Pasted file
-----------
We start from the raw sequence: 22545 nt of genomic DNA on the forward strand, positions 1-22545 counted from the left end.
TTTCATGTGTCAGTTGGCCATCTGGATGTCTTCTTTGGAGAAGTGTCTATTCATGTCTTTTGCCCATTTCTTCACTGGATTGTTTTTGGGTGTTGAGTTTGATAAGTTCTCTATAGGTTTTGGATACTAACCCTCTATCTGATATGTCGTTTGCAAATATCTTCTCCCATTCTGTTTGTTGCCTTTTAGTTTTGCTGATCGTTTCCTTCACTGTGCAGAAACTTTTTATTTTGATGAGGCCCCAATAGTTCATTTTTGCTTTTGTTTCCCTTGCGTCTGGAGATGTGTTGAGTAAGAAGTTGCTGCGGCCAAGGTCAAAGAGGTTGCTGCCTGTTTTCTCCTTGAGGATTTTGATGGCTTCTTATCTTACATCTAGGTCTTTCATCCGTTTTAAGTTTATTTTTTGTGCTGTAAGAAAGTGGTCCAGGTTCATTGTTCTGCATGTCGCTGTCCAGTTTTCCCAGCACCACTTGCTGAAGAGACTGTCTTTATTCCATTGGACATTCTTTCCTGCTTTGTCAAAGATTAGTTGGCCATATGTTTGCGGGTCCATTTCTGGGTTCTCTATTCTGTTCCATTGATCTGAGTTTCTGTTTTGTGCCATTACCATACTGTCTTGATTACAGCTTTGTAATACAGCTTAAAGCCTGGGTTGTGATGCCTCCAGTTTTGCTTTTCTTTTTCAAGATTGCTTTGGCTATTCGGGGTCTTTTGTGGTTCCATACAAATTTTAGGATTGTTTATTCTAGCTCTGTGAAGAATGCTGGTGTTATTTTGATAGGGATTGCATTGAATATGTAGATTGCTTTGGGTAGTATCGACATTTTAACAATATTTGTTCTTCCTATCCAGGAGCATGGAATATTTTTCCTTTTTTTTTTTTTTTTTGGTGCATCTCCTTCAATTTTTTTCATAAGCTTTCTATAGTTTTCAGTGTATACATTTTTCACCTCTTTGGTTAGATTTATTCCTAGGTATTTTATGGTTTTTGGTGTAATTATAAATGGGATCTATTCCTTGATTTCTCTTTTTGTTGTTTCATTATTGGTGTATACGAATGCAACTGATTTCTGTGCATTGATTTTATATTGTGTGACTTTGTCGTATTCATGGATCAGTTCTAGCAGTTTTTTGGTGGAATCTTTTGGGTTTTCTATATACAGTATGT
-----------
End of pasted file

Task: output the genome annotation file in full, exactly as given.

We start from the raw sequence: 22545 nt of genomic DNA on the forward strand, positions 1-22545 counted from the left end.
TTTCATGTGTCAGTTGGCCATCTGGATGTCTTCTTTGGAGAAGTGTCTATTCATGTCTTTTGCCCATTTCTTCACTGGATTGTTTTTGGGTGTTGAGTTTGATAAGTTCTCTATAGGTTTTGGATACTAACCCTCTATCTGATATGTCGTTTGCAAATATCTTCTCCCATTCTGTTTGTTGCCTTTTAGTTTTGCTGATCGTTTCCTTCACTGTGCAGAAACTTTTTATTTTGATGAGGCCCCAATAGTTCATTTTTGCTTTTGTTTCCCTTGCGTCTGGAGATGTGTTGAGTAAGAAGTTGCTGCGGCCAAGGTCAAAGAGGTTGCTGCCTGTTTTCTCCTTGAGGATTTTGATGGCTTCTTATCTTACATCTAGGTCTTTCATCCGTTTTAAGTTTATTTTTTGTGCTGTAAGAAAGTGGTCCAGGTTCATTGTTCTGCATGTCGCTGTCCAGTTTTCCCAGCACCACTTGCTGAAGAGACTGTCTTTATTCCATTGGACATTCTTTCCTGCTTTGTCAAAGATTAGTTGGCCATATGTTTGCGGGTCCATTTCTGGGTTCTCTATTCTGTTCCATTGATCTGAGTTTCTGTTTTGTGCCATTACCATACTGTCTTGATTACAGCTTTGTAATACAGCTTAAAGCCTGGGTTGTGATGCCTCCAGTTTTGCTTTTCTTTTTCAAGATTGCTTTGGCTATTCGGGGTCTTTTGTGGTTCCATACAAATTTTAGGATTGTTTATTCTAGCTCTGTGAAGAATGCTGGTGTTATTTTGATAGGGATTGCATTGAATATGTAGATTGCTTTGGGTAGTATCGACATTTTAACAATATTTGTTCTTCCTATCCAGGAGCATGGAATATTTTTCCTTTTTTTTTTTTTTTTTGGTGCATCTCCTTCAATTTTTTTCATAAGCTTTCTATAGTTTTCAGTGTATACATTTTTCACCTCTTTGGTTAGATTTATTCCTAGGTATTTTATGGTTTTTGGTGTAATTATAAATGGGATCTATTCCTTGATTTCTCTTTTTGTTGTTTCATTATTGGTGTATACGAATGCAACTGATTTCTGTGCATTGATTTTATATTGTGTGACTTTGTCGTATTCATGGATCAGTTCTAGCAGTTTTTTGGTGGAATCTTTTGGGTTTTCTATATACAGTATGT